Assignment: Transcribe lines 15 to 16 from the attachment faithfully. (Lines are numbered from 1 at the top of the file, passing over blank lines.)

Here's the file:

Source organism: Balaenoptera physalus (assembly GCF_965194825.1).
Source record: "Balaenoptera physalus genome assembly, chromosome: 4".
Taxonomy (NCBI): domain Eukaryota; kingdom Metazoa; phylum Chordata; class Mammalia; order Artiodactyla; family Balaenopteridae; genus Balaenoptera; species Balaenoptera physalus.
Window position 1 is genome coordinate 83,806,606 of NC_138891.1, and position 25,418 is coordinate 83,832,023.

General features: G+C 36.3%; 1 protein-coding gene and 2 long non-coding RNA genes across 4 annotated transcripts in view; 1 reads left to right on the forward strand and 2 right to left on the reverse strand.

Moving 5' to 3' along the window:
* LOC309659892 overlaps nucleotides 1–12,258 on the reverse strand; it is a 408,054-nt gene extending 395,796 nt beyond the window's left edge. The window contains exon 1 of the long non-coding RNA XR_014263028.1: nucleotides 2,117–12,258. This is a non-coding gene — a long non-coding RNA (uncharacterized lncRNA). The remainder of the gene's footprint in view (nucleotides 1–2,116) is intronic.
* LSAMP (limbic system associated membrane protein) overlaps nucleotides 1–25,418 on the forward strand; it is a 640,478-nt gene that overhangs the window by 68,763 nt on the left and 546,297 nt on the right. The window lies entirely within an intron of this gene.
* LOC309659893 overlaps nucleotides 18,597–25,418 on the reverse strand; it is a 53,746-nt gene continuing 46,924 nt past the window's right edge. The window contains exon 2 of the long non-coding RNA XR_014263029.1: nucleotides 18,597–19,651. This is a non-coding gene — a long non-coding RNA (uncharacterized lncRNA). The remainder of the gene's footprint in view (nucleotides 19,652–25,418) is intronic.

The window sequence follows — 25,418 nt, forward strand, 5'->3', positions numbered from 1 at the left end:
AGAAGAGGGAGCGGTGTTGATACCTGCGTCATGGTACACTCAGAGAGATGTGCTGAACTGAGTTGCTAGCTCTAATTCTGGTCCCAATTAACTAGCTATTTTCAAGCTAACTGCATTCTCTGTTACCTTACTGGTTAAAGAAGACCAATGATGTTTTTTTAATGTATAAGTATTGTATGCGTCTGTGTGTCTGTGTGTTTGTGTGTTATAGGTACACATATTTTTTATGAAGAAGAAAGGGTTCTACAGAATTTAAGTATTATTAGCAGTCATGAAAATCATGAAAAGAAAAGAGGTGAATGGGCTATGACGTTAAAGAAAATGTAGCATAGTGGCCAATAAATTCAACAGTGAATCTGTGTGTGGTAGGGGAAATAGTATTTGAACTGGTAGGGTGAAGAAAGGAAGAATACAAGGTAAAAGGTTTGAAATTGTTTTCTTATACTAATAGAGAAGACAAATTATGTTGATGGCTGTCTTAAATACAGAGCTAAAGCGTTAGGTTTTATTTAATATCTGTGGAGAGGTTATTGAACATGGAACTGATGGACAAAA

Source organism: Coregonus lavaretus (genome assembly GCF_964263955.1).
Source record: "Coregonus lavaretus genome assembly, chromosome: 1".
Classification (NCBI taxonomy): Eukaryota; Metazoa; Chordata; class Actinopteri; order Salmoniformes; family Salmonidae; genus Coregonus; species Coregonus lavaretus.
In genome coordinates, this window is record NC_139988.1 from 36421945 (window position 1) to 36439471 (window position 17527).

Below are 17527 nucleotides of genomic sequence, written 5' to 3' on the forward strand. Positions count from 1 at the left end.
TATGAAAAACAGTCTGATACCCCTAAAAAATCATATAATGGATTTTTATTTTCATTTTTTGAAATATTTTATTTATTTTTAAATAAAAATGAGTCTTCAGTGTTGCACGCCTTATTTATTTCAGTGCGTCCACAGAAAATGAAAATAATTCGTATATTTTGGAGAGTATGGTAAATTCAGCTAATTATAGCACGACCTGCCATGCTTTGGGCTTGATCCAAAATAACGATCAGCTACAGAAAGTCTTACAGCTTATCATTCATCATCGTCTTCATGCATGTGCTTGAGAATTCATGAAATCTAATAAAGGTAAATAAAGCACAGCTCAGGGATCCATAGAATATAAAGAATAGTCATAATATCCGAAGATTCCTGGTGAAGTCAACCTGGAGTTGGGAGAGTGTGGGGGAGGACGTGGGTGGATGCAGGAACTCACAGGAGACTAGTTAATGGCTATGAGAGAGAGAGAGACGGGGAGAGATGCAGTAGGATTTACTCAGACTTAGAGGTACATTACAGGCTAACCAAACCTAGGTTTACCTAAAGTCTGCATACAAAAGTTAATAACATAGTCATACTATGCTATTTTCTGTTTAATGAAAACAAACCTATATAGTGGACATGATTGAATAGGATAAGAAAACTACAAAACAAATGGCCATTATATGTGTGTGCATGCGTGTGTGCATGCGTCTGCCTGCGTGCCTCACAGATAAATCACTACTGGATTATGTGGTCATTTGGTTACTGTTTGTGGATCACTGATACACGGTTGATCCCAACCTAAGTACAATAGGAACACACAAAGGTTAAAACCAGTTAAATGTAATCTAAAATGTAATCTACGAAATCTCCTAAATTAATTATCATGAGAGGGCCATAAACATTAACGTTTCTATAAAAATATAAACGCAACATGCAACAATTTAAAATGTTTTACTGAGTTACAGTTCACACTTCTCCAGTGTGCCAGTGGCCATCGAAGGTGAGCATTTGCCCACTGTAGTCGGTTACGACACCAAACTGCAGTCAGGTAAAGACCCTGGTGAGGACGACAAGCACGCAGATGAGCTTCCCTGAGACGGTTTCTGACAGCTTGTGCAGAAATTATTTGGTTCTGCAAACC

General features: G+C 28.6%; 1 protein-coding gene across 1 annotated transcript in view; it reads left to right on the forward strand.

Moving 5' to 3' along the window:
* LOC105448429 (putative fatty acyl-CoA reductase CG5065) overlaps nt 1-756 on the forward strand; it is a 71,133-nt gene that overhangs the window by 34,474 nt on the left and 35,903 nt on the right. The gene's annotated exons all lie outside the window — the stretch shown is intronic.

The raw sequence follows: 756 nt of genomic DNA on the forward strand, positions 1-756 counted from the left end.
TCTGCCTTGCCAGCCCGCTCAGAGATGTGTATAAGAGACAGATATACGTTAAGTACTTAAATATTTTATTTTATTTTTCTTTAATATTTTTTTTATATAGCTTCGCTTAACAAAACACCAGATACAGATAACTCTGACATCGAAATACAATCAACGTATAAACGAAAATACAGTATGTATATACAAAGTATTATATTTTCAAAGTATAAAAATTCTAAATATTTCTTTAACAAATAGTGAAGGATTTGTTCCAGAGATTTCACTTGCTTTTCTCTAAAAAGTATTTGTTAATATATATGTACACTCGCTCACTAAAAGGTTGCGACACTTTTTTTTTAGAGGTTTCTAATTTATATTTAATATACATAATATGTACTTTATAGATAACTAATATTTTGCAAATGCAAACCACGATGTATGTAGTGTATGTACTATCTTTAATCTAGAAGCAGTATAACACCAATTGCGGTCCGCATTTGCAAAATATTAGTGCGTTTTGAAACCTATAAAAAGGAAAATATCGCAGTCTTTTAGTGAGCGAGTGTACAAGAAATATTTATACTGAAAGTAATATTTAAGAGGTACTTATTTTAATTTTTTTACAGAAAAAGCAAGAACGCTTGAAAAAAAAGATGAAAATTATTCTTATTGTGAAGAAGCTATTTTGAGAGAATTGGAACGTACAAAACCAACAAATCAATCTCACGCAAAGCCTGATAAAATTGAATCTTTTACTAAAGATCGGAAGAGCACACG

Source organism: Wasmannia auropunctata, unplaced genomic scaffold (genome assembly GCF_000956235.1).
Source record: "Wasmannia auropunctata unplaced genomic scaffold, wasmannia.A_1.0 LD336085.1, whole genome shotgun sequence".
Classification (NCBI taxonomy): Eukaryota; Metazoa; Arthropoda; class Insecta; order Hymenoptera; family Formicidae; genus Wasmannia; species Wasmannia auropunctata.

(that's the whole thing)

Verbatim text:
In genome coordinates, this window is record NC_139988.1 from 36421945 (window position 1) to 36439471 (window position 17527).

Below are 17527 nucleotides of genomic sequence, written 5' to 3' on the forward strand. Positions count from 1 at the left end.